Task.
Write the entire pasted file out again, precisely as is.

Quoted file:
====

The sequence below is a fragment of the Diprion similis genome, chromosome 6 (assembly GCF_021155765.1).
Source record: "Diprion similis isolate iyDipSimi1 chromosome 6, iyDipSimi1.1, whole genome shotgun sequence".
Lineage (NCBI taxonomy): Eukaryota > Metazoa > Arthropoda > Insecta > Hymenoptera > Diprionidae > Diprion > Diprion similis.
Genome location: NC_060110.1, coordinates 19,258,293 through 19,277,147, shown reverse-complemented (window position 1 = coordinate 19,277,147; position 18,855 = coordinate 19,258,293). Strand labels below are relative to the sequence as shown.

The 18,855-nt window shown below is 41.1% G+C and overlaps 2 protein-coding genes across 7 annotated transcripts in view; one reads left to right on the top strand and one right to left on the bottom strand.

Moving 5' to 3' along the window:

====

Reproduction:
The sequence below is a fragment of the Diprion similis genome, chromosome 6 (assembly GCF_021155765.1).
Source record: "Diprion similis isolate iyDipSimi1 chromosome 6, iyDipSimi1.1, whole genome shotgun sequence".
Lineage (NCBI taxonomy): Eukaryota > Metazoa > Arthropoda > Insecta > Hymenoptera > Diprionidae > Diprion > Diprion similis.
Genome location: NC_060110.1, coordinates 19,258,293 through 19,277,147, shown reverse-complemented (window position 1 = coordinate 19,277,147; position 18,855 = coordinate 19,258,293). Strand labels below are relative to the sequence as shown.

The 18,855-nt window shown below is 41.1% G+C and overlaps 2 protein-coding genes across 7 annotated transcripts in view; one reads left to right on the top strand and one right to left on the bottom strand.

Moving 5' to 3' along the window: